Experts say experience convinced Midwest of virus dangers

SIOUX FALLS, S.D. (AP) - With much of the country hit by soaring virus rates, postponement from a devastating spike in coronavirus in the upper Midwest has cautiously eased the burden on health officials amid fears that infections remain widespread and holiday gatherings re-set the worst outbreaks could the pandemic.
In the northern Midwestern states and the Great Plains, the rate of coronavirus infections was highest in the weeks leading up to Thanksgiving. The hospitals were congested, causing states like North Dakota, South Dakota, Minnesota, Iowa, and Wisconsin to report some of the cases among the nation's highest per capita deaths in November.
However, over the past two weeks, the average daily cases in these states have decreased. According to Johns Hopkins researchers, the decline went from 20% in Iowa to as much as 66% in North Dakota. Since mid-November, the entire region has returned to levels similar to October.
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"We're in a place where we've controlled the fire, but it would be very easy if it flared up again if the conditions are right," said Ryan Demmer, an epidemiologist with the University of Minnesota School of Public Health.
For a region that heralded the virus waves that hit much of the country today, the positive direction in the Midwest offers hope that people can rally to take serious virus precautions while in the the pandemic has been waiting for vaccinations for the last few months
Governors have used the falling numbers to justify their different approaches to fighting the pandemic, sometimes even tournaments. In Minnesota, Democratic Governor Tim Walz has defended keeping some restrictions in place through early January, stating that the restrictions on bars and restaurants are working. In neighboring South Dakota, Republican Governor Kristi Noem has argued the opposite, using her state's recent drop in numbers to argue that mask mandates make no difference.
However, some epidemiologists believe that the most compelling factor for many who have redoubled their efforts to prevent infection is that they experienced the virus on a personal level. As the pandemic crept into communities in the Midwest, more people had loved ones, friends or acquaintances fell ill or died.
"It's foxhole religion - it becomes a lot more real when the guy next to you gets shot," said Dr. Christine Petersen, the director of the Center for Emerging Infectious Diseases at the University of Iowa. "All of a sudden your local hospital is full and your sister, aunt or grandmother is in the hospital."
About one in 278 people in northern states from Wisconsin to Montana needed hospital care for COVID-19, according to the COVID Tracking Project. These experiences have found their way into close communities.
The virus outbreak was so widespread in early November that almost everyone has known someone severely affected by COVID-19, said Dr. James Lawler of the University of Nebraska Medical Center's Global Center for Health Security.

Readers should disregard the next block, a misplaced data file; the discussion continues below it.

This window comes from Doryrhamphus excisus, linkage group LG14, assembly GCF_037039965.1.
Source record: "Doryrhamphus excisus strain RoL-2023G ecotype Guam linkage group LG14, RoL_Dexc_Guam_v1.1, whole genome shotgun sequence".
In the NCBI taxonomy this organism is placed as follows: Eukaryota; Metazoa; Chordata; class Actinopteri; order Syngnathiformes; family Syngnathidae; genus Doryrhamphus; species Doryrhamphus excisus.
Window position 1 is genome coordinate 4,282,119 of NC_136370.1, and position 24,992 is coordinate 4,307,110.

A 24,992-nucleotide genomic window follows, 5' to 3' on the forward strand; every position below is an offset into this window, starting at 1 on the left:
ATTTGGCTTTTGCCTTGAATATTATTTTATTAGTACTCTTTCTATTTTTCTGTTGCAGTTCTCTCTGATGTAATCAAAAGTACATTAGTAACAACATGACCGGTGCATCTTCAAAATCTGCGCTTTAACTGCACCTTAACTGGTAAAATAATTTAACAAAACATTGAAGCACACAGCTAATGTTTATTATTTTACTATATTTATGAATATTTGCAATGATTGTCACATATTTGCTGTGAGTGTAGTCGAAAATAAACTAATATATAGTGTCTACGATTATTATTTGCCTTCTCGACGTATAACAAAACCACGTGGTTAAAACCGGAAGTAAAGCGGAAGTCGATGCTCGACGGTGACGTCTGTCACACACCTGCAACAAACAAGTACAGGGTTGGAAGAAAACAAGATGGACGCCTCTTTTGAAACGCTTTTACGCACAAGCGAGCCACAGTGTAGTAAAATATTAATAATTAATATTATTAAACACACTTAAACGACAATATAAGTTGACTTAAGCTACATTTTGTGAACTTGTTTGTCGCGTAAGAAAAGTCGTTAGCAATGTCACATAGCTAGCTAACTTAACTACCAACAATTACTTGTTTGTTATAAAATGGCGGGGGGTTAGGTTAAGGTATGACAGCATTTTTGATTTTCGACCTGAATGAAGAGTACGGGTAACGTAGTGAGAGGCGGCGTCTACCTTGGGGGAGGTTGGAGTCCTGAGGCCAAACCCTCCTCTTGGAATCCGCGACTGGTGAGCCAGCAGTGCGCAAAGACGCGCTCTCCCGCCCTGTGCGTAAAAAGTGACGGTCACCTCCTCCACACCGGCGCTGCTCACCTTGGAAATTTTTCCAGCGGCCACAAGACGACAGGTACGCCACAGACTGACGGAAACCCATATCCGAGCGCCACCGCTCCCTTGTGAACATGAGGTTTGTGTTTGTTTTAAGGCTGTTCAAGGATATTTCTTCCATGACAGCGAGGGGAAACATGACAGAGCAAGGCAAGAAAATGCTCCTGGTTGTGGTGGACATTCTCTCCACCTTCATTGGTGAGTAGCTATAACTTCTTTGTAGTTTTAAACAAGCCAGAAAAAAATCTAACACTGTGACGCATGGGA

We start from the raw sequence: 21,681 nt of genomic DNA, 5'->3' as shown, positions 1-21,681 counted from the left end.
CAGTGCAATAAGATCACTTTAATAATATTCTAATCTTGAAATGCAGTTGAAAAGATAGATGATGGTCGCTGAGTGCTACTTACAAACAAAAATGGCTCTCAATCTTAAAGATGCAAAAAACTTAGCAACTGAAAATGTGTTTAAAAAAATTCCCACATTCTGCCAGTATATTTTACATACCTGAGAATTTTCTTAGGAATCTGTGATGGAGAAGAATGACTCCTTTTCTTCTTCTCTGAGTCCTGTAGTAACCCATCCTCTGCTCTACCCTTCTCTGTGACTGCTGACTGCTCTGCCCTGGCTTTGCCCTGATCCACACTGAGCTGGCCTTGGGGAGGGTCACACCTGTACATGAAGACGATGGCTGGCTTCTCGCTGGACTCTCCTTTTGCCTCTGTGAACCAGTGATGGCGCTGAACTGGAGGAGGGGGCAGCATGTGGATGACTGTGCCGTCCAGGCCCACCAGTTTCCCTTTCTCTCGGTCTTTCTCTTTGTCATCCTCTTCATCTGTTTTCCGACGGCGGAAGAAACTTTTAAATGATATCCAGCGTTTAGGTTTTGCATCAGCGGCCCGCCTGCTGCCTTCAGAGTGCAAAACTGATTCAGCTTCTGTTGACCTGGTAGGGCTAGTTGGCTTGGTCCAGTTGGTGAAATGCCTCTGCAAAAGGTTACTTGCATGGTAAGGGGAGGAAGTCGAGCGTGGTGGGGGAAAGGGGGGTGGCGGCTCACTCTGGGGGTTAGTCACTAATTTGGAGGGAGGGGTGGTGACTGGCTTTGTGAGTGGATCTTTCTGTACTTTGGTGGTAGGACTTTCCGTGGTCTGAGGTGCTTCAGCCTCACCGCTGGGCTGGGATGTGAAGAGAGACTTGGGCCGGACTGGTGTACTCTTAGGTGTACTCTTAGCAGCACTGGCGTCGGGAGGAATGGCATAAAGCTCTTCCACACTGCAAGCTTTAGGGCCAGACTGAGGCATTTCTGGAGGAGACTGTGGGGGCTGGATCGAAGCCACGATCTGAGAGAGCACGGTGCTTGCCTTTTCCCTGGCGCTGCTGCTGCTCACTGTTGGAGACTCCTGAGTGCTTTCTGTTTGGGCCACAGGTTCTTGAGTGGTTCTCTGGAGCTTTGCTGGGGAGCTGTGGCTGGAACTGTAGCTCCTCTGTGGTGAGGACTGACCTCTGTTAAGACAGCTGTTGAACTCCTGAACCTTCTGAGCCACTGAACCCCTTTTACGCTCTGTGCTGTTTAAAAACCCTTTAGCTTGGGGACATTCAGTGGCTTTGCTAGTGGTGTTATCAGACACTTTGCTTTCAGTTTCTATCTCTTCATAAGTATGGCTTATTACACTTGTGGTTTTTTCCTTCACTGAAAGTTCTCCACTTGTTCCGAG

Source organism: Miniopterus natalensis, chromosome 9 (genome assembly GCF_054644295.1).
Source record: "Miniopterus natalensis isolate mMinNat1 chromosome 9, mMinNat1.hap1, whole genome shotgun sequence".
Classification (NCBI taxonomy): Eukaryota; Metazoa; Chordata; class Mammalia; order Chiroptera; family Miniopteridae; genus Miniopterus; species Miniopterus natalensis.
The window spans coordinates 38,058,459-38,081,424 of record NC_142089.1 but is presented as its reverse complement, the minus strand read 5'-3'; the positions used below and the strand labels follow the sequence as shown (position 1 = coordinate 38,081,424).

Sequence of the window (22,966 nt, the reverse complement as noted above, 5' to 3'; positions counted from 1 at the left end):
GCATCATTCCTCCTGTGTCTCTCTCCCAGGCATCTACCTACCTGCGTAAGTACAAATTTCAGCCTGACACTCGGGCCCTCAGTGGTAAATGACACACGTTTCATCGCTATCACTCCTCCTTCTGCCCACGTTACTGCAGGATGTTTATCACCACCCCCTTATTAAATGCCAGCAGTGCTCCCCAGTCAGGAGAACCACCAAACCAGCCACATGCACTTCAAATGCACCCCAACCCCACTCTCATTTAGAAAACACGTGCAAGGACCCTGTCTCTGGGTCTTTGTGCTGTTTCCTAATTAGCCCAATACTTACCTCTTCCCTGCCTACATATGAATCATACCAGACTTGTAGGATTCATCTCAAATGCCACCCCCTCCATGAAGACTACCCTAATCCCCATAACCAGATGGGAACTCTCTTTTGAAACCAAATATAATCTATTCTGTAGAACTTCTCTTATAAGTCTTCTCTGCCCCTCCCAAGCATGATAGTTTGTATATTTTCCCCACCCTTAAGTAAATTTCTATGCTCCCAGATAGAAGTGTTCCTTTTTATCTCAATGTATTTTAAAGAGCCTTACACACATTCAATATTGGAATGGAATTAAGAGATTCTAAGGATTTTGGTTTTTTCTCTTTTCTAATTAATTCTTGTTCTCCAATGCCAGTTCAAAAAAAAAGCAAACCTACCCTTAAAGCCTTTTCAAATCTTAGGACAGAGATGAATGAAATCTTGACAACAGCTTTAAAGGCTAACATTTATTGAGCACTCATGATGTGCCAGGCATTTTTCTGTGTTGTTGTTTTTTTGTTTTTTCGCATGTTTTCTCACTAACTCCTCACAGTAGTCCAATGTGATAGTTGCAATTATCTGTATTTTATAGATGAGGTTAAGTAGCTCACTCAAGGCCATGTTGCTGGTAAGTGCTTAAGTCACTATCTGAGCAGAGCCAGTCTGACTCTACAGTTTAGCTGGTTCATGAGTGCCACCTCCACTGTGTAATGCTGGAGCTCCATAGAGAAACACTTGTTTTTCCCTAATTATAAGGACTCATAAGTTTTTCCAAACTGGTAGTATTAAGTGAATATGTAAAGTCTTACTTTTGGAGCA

"That seems to bring things home in a way that it hasn't used to do before," he said, noting that he has observed more people wearing face masks and avoided gatherings, parties and meals indoors.
Until the fall, the upper Midwest hadn't seen the widespread outbreaks and high death rates that other parts of the country experienced in the early months of the pandemic. Many took lax approaches to virus mitigation. Republican governors in the region turned down government mandates for wearing masks or any other effort to prevent infection.
Many health experts warned the region was ripe for widespread infections, particularly as the weather cooled and people gathered inside, making the coronavirus easier to spread.
"As soon as the snowball started, it took it all down," said Petersen. “We knew this was coming. It was the ones who took the precautions and doubled up on them that did a little better, but we knew it was going to be difficult no matter what. "
Petersen attributed the renewed efforts to slow infection to a combination of factors: warnings from health officials and medical staff that were filling hospitals; some Republican governors who ordered masks to be worn; and the lived experience of the pandemic. Other experts say that some bags from people, like those who work in meat packing plants, where infections were widespread, had infection rates so high that the virus has slowed down.
However, across the region, many feared that the success of avoiding a Thanksgiving festival could be undone by Christmas and New Year celebrations. Petersen worried that people had chosen to skip Thanksgiving gatherings just to have family celebrations over Christmas. As a Midwestern national, she admitted that resisting the draw to see family over the holidays was difficult.
"I hope a lot of us don't feel guilty in a couple of weeks," she said.
Funk reported from Norfolk, Nebraska. Steve Karnowski of Minneapolis contributed to this report.

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